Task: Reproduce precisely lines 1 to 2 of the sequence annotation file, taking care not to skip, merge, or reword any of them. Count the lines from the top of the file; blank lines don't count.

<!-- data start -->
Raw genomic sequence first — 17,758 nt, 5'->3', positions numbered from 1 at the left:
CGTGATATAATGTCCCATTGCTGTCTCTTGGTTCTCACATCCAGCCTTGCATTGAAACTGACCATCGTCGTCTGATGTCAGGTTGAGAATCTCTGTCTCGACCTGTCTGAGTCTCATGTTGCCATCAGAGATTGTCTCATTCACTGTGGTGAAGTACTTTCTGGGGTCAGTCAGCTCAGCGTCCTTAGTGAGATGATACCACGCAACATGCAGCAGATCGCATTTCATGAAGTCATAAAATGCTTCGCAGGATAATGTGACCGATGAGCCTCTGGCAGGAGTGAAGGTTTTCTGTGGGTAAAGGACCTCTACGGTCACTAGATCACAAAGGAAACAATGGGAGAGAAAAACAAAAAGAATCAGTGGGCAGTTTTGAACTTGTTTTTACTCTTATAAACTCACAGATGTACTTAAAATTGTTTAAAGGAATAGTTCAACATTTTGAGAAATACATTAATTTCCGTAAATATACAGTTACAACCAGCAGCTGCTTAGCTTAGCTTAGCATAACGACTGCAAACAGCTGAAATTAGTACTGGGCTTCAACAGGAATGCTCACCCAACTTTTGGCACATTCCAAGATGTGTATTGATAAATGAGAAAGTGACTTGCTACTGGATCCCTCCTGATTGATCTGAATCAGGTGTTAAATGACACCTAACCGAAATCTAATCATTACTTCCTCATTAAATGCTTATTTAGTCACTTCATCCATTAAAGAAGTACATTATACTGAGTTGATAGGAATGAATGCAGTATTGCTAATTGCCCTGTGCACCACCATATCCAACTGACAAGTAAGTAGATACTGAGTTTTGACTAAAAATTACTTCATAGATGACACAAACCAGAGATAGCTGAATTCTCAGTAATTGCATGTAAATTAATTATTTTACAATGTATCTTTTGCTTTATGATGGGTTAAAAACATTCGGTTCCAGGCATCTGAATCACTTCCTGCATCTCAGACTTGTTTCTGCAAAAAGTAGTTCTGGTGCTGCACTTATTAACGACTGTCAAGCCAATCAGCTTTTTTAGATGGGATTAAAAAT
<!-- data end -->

Raw genomic sequence first — 17,758 nt, 5'->3', positions numbered from 1 at the left:
CGTGATATAATGTCCCATTGCTGTCTCTTGGTTCTCACATCCAGCCTTGCATTGAAACTGACCATCGTCGTCTGATGTCAGGTTGAGAATCTCTGTCTCGACCTGTCTGAGTCTCATGTTGCCATCAGAGATTGTCTCATTCACTGTGGTGAAGTACTTTCTGGGGTCAGTCAGCTCAGCGTCCTTAGTGAGATGATACCACGCAACATGCAGCAGATCGCATTTCATGAAGTCATAAAATGCTTCGCAGGATAATGTGACCGATGAGCCTCTGGCAGGAGTGAAGGTTTTCTGTGGGTAAAGGACCTCTACGGTCACTAGATCACAAAGGAAACAATGGGAGAGAAAAACAAAAAGAATCAGTGGGCAGTTTTGAACTTGTTTTTACTCTTATAAACTCACAGATGTACTTAAAATTGTTTAAAGGAATAGTTCAACATTTTGAGAAATACATTAATTTCCGTAAATATACAGTTACAACCAGCAGCTGCTTAGCTTAGCTTAGCATAACGACTGCAAACAGCTGAAATTAGTACTGGGCTTCAACAGGAATGCTCACCCAACTTTTGGCACATTCCAAGATGTGTATTGATAAATGAGAAAGTGACTTGCTACTGGATCCCTCCTGATTGATCTGAATCAGGTGTTAAATGACACCTAACCGAAATCTAATCATTACTTCCTCATTAAATGCTTATTTAGTCACTTCATCCATTAAAGAAGTACATTATACTGAGTTGATAGGAATGAATGCAGTATTGCTAATTGCCCTGTGCACCACCATATCCAACTGACAAGTAAGTAGATACTGAGTTTTGACTAAAAATTACTTCATAGATGACACAAACCAGAGATAGCTGAATTCTCAGTAATTGCATGTAAATTAATTATTTTACAATGTATCTTTTGCTTTATGATGGGTTAAAAACATTCGGTTCCAGGCATCTGAATCACTTCCTGCATCTCAGACTTGTTTCTGCAAAAAGTAGTTCTGGTGCTGCACTTATTAACGACTGTCAAGCCAATCAGCTTTTTTAGATGGGATTAAAAAT